Household spending and the truth behind GDP

By Dean dela Paz

The third quarter GDP growth was 7.6%. Our economic managers are now drumming up a prospective 8% for the end of the year. Given that GDP growth is ballyhooed as a measure of economic welfare and successful governance, while we disagree that it is a definitive and direct indicator of both, most misconceptions being a product of ignorance, divining GDP’s innards might well serve to point economic policies in the right direction.

And maybe reveal an inconvenient truth.

Philippine GDP growth had rivaled the growth of an economic powerhouse before 2016 as we then nearly paralleled China’s.

Occasionally, we have competent leaders at the helm. Two consecutive lettered economists, graduates of our best universities, knew where to lead the economy as we soon achieved investment-grade status among international rating agencies. The effects were systemic. That lowered debt costs and enabled us to finance more for development. Lower interest rates also enabled us to seek equity capital through foreign direct investments.

Fate however dictates a Yin for every Yang.

Unfortunately, partisan politics labeled our unprecedented GDP growth as benefiting only a few sectors. Inequity, often labeled as economic non-inclusivity, tends to not only polarize but can also be blindingly distracting.

Pandering to an emerging populist constituency, in a raw, rather crude, and street-smart manner, the criticism also belabored the rich versus poor cliché, a message easily transmitted to the undiscerning and uneducated.

To the misfortune of those who rely only on GDP growth as a measure, some of the other metrics substantiated the populist perception. Validated by a Gini Coefficient whose nearly static state measures the gap between the rich and the poor, the needle had hardly moved from its historic position even during our high GDP growth years. Add also the continuing unemployment and underemployment statistics that remained virtually flat and include both the poverty and the self-rated hunger statistics that undeniably rose. All these appeared essentially unaffected by historically unprecedented GDP growth.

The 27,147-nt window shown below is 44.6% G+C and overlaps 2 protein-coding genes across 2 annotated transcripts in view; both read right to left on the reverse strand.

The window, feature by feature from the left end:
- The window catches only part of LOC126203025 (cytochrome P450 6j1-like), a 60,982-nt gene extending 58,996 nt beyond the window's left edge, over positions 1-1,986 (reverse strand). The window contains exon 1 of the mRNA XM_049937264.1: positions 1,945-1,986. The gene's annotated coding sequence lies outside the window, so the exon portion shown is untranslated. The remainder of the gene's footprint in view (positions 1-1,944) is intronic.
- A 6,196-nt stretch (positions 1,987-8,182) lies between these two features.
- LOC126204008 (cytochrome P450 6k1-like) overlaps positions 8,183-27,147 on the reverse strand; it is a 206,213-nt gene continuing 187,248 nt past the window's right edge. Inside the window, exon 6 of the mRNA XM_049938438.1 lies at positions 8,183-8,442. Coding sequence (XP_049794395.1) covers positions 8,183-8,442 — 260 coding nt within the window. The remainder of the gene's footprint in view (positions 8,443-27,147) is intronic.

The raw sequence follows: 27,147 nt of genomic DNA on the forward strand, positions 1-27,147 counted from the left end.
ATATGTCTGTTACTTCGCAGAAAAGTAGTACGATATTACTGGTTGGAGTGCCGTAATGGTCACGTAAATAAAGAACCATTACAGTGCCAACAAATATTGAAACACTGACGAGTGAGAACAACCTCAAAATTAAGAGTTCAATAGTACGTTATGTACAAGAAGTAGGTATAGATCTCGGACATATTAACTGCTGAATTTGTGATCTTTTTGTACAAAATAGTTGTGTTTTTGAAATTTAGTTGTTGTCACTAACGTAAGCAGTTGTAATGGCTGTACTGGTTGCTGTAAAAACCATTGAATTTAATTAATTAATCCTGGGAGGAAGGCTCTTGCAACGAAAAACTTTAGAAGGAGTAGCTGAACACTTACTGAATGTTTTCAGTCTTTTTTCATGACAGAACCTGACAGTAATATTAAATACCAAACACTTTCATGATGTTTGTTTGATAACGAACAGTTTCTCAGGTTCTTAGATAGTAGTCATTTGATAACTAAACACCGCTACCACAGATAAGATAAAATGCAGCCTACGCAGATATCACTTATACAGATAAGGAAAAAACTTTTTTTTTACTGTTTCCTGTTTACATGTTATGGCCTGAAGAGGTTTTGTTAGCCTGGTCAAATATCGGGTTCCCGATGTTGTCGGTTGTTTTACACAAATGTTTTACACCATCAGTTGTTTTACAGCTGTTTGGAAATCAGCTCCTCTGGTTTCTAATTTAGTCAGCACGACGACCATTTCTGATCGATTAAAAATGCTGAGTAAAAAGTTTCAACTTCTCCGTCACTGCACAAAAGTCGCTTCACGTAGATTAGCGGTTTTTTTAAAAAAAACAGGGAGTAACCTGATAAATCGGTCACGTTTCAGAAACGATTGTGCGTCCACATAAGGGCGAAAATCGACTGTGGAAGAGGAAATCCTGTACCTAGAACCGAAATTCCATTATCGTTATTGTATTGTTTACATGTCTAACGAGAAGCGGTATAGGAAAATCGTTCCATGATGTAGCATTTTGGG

Obviously, there is much more to GDP than simply its growth. If GDP growth is a measure of productivity and well-being, then why was its growth not felt? It is a recurring curse, and the curse seems to worsen each time. Today’s inflation crisis, two presidencies after Aquino’s, is an example.

It bears looking into the addends of the GDP equation and question its individual components and direct consequences as to how and why each should individually lead to genuine productivity or otherwise remain irrelevant.

Applying the expense method in determining national output, among the equation’s addends that sum up from household consumption to government spending, investments in productive assets expected to yield returns within a year and finally, the net difference between exports and imports, perhaps the most popularly relevant at this time is household spending.

To assist in the optics, economists use a basket of goods and services to graphically depict what expenditures are included in household spending. Because each of the items in the basket have costs which the household spends for, then each has a monetary value that reflects the current prices a household spends for. From this, we might take a small step in the direction of serious semantics where these baskets are what economists technically call the Consumer Price Index (CPI).

For policy makers and others who use the CPI, it is a measure appropriately political and populist, perhaps even truly relevant to economic governance and the success or failure of initiatives and policies targeting consumer or public welfare.

Because household consumption is one of the few albeit critical and popular addends of the GDP expense formula, we can see where focusing on the consumer’s well-being can either lead to an increase in GDP growth or where the growth index increases quite ironically without substantially affecting consumer welfare.

Note where economic policies focus instead on government expenditures for infrastructure and yet relatively back-burner household consumption. Note how the failure of the “Build, build, build” initiative to substantially alleviate the poverty, hunger, and underemployment indices.

In such instances, soaring CPI prices and runaway inflation were inflicted on the greater public even as GDP and GDP growth reflected positive albeit, for the beleaguered household, virtually holographic illusory gains. This is what is meant by non-inclusive growth where the majority are essentially alienated from glowing productivity metrics.